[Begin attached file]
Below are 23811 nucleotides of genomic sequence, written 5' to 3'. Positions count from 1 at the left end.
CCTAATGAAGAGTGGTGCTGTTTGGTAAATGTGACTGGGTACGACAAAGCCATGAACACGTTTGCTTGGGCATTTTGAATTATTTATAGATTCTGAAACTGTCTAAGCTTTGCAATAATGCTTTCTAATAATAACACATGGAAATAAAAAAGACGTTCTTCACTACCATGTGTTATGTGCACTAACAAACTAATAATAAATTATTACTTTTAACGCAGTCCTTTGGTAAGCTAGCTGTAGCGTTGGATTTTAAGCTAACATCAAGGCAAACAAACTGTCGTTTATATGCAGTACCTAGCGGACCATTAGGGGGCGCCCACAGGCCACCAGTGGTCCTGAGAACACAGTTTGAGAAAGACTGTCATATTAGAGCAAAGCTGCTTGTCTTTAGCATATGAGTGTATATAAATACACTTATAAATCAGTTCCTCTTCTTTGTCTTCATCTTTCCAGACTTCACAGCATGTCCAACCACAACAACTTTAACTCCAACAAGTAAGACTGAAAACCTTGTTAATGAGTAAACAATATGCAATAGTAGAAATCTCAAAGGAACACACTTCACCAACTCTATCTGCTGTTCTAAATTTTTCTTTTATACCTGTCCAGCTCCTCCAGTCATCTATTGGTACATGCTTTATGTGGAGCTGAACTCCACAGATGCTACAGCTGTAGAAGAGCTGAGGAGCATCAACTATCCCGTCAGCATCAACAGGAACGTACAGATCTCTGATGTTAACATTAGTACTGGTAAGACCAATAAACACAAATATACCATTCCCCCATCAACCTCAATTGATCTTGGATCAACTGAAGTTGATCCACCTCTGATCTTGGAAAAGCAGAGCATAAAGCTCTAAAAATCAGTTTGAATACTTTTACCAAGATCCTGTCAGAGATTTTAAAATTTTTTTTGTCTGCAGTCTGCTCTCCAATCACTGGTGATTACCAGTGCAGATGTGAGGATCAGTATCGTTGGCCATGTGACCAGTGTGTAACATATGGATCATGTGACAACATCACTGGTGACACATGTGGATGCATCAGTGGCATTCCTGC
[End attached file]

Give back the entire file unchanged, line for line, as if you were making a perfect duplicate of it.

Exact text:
Below are 23811 nucleotides of genomic sequence, written 5' to 3'. Positions count from 1 at the left end.
CCTAATGAAGAGTGGTGCTGTTTGGTAAATGTGACTGGGTACGACAAAGCCATGAACACGTTTGCTTGGGCATTTTGAATTATTTATAGATTCTGAAACTGTCTAAGCTTTGCAATAATGCTTTCTAATAATAACACATGGAAATAAAAAAGACGTTCTTCACTACCATGTGTTATGTGCACTAACAAACTAATAATAAATTATTACTTTTAACGCAGTCCTTTGGTAAGCTAGCTGTAGCGTTGGATTTTAAGCTAACATCAAGGCAAACAAACTGTCGTTTATATGCAGTACCTAGCGGACCATTAGGGGGCGCCCACAGGCCACCAGTGGTCCTGAGAACACAGTTTGAGAAAGACTGTCATATTAGAGCAAAGCTGCTTGTCTTTAGCATATGAGTGTATATAAATACACTTATAAATCAGTTCCTCTTCTTTGTCTTCATCTTTCCAGACTTCACAGCATGTCCAACCACAACAACTTTAACTCCAACAAGTAAGACTGAAAACCTTGTTAATGAGTAAACAATATGCAATAGTAGAAATCTCAAAGGAACACACTTCACCAACTCTATCTGCTGTTCTAAATTTTTCTTTTATACCTGTCCAGCTCCTCCAGTCATCTATTGGTACATGCTTTATGTGGAGCTGAACTCCACAGATGCTACAGCTGTAGAAGAGCTGAGGAGCATCAACTATCCCGTCAGCATCAACAGGAACGTACAGATCTCTGATGTTAACATTAGTACTGGTAAGACCAATAAACACAAATATACCATTCCCCCATCAACCTCAATTGATCTTGGATCAACTGAAGTTGATCCACCTCTGATCTTGGAAAAGCAGAGCATAAAGCTCTAAAAATCAGTTTGAATACTTTTACCAAGATCCTGTCAGAGATTTTAAAATTTTTTTTGTCTGCAGTCTGCTCTCCAATCACTGGTGATTACCAGTGCAGATGTGAGGATCAGTATCGTTGGCCATGTGACCAGTGTGTAACATATGGATCATGTGACAACATCACTGGTGACACATGTGGATGCATCAGTGGCATTCCTGC